The role of axonal transport in neurodegenerative diseases remains poorly understood. While there are indications that axonal transport deficits contribute to neurodegeneration, in vivo detection has been very difficult and invasive. The technique defined by this paper extends the use of MEMRI to quantify and compare in vivo axonal transport in normal and transgenic mouse models. This novel methodology opens up the possibility for in vivo, longitudinal studies that could contribute unique information in mouse models of neurodegeneration. Signal intensity data from thirty minutes of recording in the ONL allows for extrapolation of the rate (ΔSI/Time) at which Mn2+ is transported from the olfactory epithelium to the ONL. The difference in signal intensity produced by Mn2+ is also visible through qualitative assessment, as seen in . The data confirm that the nasal lavage and data acquisition are reliable and reproducible and that without Mn2+ the SI does not change.
It has been noted previously that physiological temperatures (36.9ºC in mice) are important for normal axonal transport (Cosens, Thacker et al. 1976
; Van der Linden, Van Meir et al. 2004
). To determine the effect of temperature on Mn2+
transport, baseline transport rates at 37.0ºC were compared to transport rates at 30.3ºC (). The drop in temperature corresponded with a reduction in rate of Mn2+
transport indicating that Mn2+
is transported in a temperature dependent manner. Temperature dependence was further established by finding that Mn2+
transport rates returned to normal when the body temperature of the animal was reestablished at 37.0ºC.
Another component known to be necessary for normal axonal transport is the microtubule network. Although the role of microtubules in Mn2+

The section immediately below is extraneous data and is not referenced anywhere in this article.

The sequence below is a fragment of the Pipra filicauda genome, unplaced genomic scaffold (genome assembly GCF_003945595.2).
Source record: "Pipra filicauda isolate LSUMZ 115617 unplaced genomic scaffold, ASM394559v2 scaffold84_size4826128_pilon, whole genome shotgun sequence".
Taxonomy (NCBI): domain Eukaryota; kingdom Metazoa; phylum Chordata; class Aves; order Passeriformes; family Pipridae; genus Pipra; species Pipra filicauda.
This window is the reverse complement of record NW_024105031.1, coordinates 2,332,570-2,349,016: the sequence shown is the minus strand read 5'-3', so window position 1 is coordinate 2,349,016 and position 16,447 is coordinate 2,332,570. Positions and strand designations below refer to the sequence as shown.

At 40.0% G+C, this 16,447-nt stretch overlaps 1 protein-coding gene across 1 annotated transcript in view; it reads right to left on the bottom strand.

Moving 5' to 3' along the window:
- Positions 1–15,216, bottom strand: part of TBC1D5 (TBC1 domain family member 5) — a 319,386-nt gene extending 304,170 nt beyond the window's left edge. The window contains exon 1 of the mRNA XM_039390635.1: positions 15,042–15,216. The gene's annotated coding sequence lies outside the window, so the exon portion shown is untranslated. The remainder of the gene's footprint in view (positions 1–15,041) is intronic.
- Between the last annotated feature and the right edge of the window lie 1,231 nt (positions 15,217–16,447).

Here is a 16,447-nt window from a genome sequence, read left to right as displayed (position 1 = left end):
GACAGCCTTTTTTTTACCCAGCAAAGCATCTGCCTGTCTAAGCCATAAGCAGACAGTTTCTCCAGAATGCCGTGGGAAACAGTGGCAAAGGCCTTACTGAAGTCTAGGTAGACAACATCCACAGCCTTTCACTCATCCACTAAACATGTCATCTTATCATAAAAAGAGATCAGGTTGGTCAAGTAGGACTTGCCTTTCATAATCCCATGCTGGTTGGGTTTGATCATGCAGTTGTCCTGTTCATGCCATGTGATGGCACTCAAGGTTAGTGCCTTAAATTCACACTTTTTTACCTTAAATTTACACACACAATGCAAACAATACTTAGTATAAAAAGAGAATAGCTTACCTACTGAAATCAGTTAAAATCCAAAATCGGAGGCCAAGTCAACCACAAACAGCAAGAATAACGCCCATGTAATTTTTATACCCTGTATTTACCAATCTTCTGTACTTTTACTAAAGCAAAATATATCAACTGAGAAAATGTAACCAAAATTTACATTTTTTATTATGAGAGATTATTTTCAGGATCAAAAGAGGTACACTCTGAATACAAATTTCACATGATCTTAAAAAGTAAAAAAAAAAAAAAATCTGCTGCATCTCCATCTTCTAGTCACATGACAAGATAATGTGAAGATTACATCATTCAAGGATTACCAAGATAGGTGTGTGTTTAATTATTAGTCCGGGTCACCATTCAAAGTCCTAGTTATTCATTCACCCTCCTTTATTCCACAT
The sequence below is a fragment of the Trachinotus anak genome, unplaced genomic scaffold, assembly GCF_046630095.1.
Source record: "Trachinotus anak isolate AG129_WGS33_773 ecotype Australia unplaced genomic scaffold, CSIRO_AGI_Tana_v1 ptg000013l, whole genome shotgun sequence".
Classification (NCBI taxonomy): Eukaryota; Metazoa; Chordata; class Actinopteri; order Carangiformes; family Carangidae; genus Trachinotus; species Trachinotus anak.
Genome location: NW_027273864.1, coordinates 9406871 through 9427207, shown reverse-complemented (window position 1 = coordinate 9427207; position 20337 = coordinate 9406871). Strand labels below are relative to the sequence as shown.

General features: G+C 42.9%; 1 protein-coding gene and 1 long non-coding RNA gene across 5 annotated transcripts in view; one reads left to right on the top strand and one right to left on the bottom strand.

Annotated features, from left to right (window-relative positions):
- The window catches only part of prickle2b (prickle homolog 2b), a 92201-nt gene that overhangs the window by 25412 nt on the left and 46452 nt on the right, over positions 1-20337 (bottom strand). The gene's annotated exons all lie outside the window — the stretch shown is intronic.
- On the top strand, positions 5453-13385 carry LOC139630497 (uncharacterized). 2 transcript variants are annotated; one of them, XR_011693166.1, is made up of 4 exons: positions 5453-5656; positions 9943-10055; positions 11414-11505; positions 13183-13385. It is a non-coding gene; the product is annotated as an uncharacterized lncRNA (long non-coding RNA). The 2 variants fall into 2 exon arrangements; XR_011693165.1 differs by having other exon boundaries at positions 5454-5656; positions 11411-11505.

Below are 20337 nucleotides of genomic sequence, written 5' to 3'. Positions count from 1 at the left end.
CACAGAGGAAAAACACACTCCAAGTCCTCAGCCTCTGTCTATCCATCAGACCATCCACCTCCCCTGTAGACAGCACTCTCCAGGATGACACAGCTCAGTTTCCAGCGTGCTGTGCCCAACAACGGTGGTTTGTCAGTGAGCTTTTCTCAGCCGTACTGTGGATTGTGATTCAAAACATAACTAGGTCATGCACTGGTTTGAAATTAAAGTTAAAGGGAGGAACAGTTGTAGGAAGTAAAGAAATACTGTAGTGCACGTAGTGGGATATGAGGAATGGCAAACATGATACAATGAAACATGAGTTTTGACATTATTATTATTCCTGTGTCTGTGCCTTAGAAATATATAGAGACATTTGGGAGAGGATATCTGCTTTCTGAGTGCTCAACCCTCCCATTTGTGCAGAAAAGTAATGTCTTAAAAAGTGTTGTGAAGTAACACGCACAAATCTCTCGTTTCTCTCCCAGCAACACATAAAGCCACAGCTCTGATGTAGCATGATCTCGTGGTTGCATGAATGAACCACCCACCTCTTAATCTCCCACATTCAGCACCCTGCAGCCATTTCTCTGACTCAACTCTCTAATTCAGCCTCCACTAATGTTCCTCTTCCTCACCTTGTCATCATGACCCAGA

transport in anatomical MEMRI data has already been demonstrated (Sloot and Gramsbergen 1994
; Pautler, Silva et al. 1998
), we evaluated the dependence of dynamic Mn2+
transport upon microtubule integrity. The microtubule disruptor colchicine was utilized because it is known to bind tightly to tubulin and prevent the polymerization of microtubules (Hastie 1991
; Han, Malak et al. 1998
). By preventing assembly of microtubules, the ability of motor proteins to bind and transport cargo is also prevented. Colchicine has the added benefit of having been applied through nasal lavage and intracerebral injections in previous studies (Sloot and Gramsbergen 1994
; Pautler, Silva et al. 1998
). Here, the dose 1 mg/kg, a dose less than one-half that of previous studies, was used. Colchicine and vehicle controls (0.9% saline) were tested and results show that the colchicine significantly and dramatically blocked the rate of Mn2+
transport in the ONL. Data acquired using MEMRI confirmed Mn2+
enhancement in the olfactory turbinates at the base of the olfactory bulb, indicating continued Mn2+
influx into the cells and axonal areas following colchicine treatment. We paid particular attention to this because microtubule alterations are capable of changing calcium influx into the cell. The data in indicate that Mn2+
influx was not hampered by the colchicine. The data shown here verify that Mn2+
transport is dependent upon microtubule-based axonal transport and that the MEMRI measurement is a quantifiable indicator of axonal transport.
Having established that Mn2+ transport measured by MEMRI is reflective of axonal transport, the axonal transport rates of Tg2576 animals and wildtype littermate animals were evaluated at ages 3–4, 7–8, and 11–14 months of age utilizing MEMRI. Significant differences in axonal transport between wildtype and Tg2576 mice were apparent in the 7–8 months aged group, at which point the axonal transport rate for APP overexpressing mice was 48% less than controls. When older animals, 11–14 months, were analyzed they were found to have an even more pronounced deficit, 82% less. We verified on scanned 7–8 month old animals that their olfactory bulbs were indeed negative for amyloid plaques compared to the olfactory of 12 month old Tg2576 animals with positive amyloid plaque accumulation in the olfactory bulb.